Another exciting aspect is the Digital Media; the evolution of which has brought businesses into direct competition with their counterparts in different countries of the world. Competition is not restricted to your next door jeweller anymore. A customer looking for Bridal Jewellery in the US will be considering Pakistani, Indian and Bengali jewelers for options. Sounds exciting right? Yes we love challenges!

How would you describe your design style, design signature and who is your targeted customer?

My signature style is definitely filigree. That is the first jewellery technique I learned on the bench. As a designer, all my frames embellish a combination of stones / kundan/ polka / enamel around delicate filigree work. My pieces are mostly antique looking. I enjoy making jewellery that becomes part of an heirloom. I love working on elaborate pieces. Bridal jewellery is my most favorite area of work.

Where do you most commonly derive inspiration when you sit down to design a new collection? 

Design inspirations come from architecture mostly; gem stone shapes, cuts and combinations from Mother Nature, metal finish from cultural events. I love travelling for the same reason.

What makes your handmade pieces different from what is on the market now?

The fact that they are very elaborate in terms of design yet flawless in quality.

With what materials and techniques are you experimenting now?

I am trying my hands on texture and stamp work with minimal stones.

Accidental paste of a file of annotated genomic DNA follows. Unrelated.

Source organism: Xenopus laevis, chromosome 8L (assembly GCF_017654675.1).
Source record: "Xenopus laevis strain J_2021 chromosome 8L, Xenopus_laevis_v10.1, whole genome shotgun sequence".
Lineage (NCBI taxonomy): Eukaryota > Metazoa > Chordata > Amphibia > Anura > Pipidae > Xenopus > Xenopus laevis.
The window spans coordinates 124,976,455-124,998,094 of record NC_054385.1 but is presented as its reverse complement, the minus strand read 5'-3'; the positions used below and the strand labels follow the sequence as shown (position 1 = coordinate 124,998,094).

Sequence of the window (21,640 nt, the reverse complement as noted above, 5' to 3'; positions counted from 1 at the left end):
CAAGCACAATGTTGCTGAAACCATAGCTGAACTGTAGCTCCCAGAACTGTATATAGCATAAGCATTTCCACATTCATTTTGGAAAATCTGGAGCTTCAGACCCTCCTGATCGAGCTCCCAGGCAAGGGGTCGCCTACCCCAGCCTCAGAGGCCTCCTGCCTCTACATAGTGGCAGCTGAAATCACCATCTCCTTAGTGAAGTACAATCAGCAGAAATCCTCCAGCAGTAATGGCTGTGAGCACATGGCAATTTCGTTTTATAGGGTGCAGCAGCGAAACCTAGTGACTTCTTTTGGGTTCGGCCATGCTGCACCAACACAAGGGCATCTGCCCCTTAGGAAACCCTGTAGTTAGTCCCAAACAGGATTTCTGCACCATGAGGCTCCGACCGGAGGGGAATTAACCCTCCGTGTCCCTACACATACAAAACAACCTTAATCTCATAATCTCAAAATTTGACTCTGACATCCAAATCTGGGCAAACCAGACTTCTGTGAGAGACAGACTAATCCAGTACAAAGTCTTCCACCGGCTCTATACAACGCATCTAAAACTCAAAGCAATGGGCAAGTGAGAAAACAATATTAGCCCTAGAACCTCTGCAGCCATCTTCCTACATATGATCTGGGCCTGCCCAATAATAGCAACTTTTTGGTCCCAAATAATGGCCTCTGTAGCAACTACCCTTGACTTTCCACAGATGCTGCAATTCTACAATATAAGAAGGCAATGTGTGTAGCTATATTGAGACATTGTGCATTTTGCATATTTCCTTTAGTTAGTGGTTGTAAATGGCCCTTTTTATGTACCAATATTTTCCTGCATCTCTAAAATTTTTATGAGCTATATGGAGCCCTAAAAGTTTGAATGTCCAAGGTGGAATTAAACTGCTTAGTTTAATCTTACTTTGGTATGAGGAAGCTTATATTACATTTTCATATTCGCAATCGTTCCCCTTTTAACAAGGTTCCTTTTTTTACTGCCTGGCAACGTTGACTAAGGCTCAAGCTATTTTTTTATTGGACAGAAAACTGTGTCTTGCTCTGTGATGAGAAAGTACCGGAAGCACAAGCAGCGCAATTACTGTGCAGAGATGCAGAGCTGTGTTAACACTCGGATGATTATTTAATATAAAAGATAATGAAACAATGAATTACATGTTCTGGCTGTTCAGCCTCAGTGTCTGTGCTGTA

What aspects are you most interested in exploring these days in terms of design?

Fusion. I have a huge gora fan base in the US (because of my previous work with the USAID). I want to launch a whole new product line of fusion jewellery, the essence of which is basically Pakistani along with a modern touch to it in terms of finish and polish to appeal to the western clientele.

If you weren't designing jewelry, what would you be doing? 

An educationist. I love to learn and share.

What’s been the most exciting part about building the business so far?

The fact that I was successful in positioning Argentum as an upscale extension to the family business.

Any challenges you faced in starting this business?

I wanted to stay small as a business to retain the personal touch in every Argentum piece I made. The demand grew beyond my expectation too soon and I had a tough time managing mass production somewhat of pieces I wanted to keep exclusive.

How has the use of jewelry changed today?

The niche that buys jewellery for personal fulfillment is becoming smaller by the day with escalating metal prices and security issues. People consider gold as an investment that is kept in bank vaults rather than worn and flaunted.